Hamre and Maurseth - Rosa i Botnen
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Knut Hamre and Benedicte Maurseth
Rosa i Botnen (CD and DVD)
Heilo (www.grappa.no)

Knut Hamre and Benedicte Maurseth are folk fiddlers, masters of an instrument that developed uniquely in Norway. This recording and video are a journey to the soul of the original Hardanger fiddle.

Hamre is one of Norway's most honored Hardanger fiddlers, but also a very modest man. He is a respected educator as well, who has mentored many younger musicians in the tradition he loves. He has also enjoys frequent collaborations with musicians of all styles. His work with Steve Tibbets, an American jazz guitarist, can be heard on their duet recording, Å (Hannibal Records).

Benedicte Maurseth is part of the younger generation of talented Norwegian fiddlers, still growing along her own traditional paths.

Hamre and Maurseth started the journey that shaped this CD/DVD set after a conversation with Norway's only Baroque violin specialist, Bjarte Eike. Eike questioned why contemporary Hardanger fiddlers play relatively modern instruments, instead of the oldest existing instruments available. European violinists, both Baroque and Romantic style musicians, seek to play on the oldest authentic instruments possible.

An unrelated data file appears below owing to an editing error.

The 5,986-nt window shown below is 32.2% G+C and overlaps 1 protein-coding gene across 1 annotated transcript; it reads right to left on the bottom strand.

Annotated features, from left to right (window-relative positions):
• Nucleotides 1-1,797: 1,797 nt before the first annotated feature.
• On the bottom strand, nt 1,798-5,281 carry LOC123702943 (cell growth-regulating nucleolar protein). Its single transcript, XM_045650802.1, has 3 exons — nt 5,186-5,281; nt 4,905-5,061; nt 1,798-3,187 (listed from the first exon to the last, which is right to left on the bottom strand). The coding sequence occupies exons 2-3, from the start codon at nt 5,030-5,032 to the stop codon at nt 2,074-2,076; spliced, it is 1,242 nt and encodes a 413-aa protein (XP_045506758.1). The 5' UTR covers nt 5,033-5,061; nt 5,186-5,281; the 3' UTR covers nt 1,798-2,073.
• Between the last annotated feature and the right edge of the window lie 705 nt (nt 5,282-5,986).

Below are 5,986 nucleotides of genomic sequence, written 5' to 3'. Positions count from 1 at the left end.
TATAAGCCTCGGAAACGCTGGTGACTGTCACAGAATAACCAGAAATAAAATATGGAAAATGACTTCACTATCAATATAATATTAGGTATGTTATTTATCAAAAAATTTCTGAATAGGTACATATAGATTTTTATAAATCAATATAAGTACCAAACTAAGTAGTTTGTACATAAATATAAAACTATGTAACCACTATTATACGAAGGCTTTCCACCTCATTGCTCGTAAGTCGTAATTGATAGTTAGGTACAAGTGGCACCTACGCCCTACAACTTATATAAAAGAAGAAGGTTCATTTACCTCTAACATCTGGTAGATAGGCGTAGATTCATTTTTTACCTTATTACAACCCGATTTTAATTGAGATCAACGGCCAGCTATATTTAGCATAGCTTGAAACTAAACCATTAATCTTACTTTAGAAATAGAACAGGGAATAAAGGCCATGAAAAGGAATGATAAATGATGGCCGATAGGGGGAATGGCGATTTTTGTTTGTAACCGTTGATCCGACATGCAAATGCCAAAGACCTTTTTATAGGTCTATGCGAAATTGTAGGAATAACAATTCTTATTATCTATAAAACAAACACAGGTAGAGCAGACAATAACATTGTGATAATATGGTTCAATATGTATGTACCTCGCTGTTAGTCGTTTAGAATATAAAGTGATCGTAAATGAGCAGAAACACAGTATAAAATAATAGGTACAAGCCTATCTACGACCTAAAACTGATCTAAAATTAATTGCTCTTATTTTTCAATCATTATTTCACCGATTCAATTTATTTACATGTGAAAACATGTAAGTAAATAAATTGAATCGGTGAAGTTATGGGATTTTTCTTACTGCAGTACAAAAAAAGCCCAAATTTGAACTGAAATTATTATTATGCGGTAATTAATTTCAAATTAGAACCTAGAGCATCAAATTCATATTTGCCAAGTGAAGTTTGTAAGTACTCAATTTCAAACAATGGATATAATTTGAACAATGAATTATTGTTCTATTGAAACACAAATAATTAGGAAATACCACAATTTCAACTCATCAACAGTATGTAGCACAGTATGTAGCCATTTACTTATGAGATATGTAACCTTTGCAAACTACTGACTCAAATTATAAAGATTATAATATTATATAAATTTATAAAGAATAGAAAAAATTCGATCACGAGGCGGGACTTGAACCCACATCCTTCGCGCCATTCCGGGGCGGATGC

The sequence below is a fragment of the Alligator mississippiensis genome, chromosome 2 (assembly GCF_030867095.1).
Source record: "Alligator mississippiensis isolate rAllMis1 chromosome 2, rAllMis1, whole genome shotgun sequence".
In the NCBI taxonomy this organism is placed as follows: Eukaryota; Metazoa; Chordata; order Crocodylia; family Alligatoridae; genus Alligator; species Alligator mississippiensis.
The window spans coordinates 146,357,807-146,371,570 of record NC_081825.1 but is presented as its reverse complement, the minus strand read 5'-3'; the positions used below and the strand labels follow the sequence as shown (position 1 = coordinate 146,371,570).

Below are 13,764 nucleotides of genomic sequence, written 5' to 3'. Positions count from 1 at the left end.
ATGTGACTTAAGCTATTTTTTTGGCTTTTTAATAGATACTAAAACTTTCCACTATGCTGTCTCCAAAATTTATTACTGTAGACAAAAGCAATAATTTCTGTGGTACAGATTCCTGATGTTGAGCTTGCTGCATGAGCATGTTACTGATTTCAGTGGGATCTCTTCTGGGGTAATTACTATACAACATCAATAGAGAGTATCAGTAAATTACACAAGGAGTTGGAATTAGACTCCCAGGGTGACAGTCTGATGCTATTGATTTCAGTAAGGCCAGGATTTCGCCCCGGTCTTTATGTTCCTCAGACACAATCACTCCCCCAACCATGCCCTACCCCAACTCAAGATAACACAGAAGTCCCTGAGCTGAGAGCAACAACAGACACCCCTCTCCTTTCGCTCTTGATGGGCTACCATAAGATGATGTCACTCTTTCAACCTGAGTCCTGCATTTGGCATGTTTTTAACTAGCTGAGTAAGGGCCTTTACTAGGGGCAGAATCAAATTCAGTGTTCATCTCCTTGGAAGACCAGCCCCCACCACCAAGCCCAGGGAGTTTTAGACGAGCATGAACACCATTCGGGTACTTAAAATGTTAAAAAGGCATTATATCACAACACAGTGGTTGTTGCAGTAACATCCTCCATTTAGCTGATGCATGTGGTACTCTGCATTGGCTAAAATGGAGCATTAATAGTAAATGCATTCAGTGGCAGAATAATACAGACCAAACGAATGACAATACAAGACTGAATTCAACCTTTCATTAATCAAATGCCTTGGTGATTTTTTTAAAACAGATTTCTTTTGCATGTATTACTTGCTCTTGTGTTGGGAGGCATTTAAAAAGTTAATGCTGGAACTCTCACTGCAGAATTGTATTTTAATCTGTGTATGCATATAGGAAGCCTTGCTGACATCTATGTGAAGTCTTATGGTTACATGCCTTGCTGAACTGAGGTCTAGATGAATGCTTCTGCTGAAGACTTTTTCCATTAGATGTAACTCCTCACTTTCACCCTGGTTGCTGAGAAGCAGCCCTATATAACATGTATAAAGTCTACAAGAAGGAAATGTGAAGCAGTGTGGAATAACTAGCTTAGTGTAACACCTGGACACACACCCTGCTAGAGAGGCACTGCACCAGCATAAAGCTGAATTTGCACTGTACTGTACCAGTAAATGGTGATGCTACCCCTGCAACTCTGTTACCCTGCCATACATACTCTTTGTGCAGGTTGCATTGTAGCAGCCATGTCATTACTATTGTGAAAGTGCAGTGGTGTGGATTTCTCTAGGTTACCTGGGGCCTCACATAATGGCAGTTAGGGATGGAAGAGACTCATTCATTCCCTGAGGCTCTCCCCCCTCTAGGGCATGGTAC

Why not? Since there was no easy answer, Hamre and Maurseth solicited responses from museums and private collectors, to learn more about the voices of Norway's oldest folk fiddles.

If you listen to the CD first, the dark, resonant, eerie sound of the old instruments will certainly capture your attention. The unique configuration of the Hardanger fiddle includes a set of drone strings that lie under the fingerboard of the instrument. Unless you examine a Hardanger fiddle closely, the "understrings" are hard to see.

The drone strings are tuned to vibrate sympathetically to the unusual chords and keys of Norwegian mountain music. The sympathetic strings create the effect of a second fiddler is hidden inside the fiddle. This unmistakable "Hardanger" sound elicits powerful emotional responses from both the player and the listener. Because of this power, the Hardanger fiddle was considered to be the "Devil's Instrument" in Norway. Well into the 20th century, playing a Hardanger fiddle in a church building was forbidden, although a normal classical violin was allowed into the sacred space.